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OFAC Settles with Puerto Rico-Based Bank over Apparent Sanctions Compliance Lapse
June 2, 2022
Profile photo of contributor James A. Treanor
Special Counsel | White Collar Defense and Investigations

On May 27, OFAC announced a civil settlement with a Puerto Rico-based bank in connection with apparent violations of the Venezuela Sanctions Regulations. While the settlement amount of $255,938 is a fraction of the blockbuster fines paid by some banks in recent years, the case nonetheless serves as an important reminder that sanctions requirements vary from program to program, and compliance procedures must be tailored accordingly. 

As described in OFAC’s Enforcement Release, over the course of approximately 14 months from August 2019 through October 2020, the Puerto Rican bank processed 377 transactions totaling $853,126 on behalf of two sanctioned bank customers who were “low level employees” of the Government of Venezuela. One individual “worked in a clerical level position” in a Government of Venezuela Diplomatic Representation Office, while the other individual “was a customer service representative of Compañía Anónima Nacional Teléfonos de Venezuela (CANTV), a Venezuelan state-owned entity.”

Notably, the two customers – who held a total of four personal accounts at the bank – were not sanctioned by virtue of having been named on OFAC’s Specially Designated Nationals and Blocked Persons List (the “SDN List”). Nor were the transactions prohibited due to the customers’ residence in a sanctioned country such as Cuba or Iran (Venezuela is not subject to such comprehensive territorial sanctions). Instead, the individuals were sanctioned due to the identity of their employer. In particular, Executive Order 13884 of August 5, 2019, requires the blocking of all property and interests in property of the “Government of Venezuela” – a term defined very broadly in the Order to include, among other things, “any person who has acted or purported to act directly or indirectly on behalf of” a Venezuelan governmental agency or instrumentality.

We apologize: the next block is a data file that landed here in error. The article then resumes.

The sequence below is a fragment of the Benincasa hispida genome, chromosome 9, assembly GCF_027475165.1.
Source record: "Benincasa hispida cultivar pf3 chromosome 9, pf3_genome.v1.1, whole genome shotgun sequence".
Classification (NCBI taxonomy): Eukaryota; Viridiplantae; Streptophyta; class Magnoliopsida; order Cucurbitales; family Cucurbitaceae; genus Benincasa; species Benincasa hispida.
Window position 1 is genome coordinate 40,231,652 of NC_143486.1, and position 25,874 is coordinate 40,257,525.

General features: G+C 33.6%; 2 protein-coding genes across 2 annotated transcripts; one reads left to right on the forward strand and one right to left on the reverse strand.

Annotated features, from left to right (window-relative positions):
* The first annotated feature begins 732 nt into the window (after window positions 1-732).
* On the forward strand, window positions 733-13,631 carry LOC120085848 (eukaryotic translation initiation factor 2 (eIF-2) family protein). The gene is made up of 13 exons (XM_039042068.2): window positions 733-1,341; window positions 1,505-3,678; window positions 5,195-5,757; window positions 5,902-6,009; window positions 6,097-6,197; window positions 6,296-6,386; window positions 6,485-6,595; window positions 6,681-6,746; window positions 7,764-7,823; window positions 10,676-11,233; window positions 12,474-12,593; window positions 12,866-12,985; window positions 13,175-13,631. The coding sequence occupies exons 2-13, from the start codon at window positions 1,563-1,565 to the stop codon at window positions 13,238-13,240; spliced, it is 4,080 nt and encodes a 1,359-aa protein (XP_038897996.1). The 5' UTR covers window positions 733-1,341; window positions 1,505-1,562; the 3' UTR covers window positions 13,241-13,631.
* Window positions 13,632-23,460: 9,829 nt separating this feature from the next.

Documentation in the bank’s possession identified the customers as employees of the Venezuelan government, but the bank nonetheless neglected to block their accounts for over a year. While the precise reasons for this delay are unclear, it appears that the link was not made between the customers’ status as “Government of Venezuela” employees and the application of Venezuela-related sanctions. Indeed, the bank represented as part of the settlement with OFAC that since identifying and voluntarily self-reporting the apparent violations, it had created “more robust sanctions-related procedures and developed additional resources and guidance . . . including guidance on the [Venezuela Sanctions Regulations].” In consideration of this and other mitigating factors, including additional compliance enhancements and cooperation with OFAC’s investigation, the bank’s settlement payment of $255,938 reflects a 40% reduction off the applicable base civil monetary penalty of $426,563 (one-half of the transaction value).

For its part, OFAC reminded financial institutions of the agency’s expectation that they “conduct due diligence on their own direct customers . . . to confirm that those customers are not persons whose property and interests in property are blocked.” This case serves as a reminder that such diligence requires a nuanced understanding of how different sanctions programs operate, and that it is often not enough to rely on basic screening processes that merely screen for hits against the SDN and other sanctions lists.

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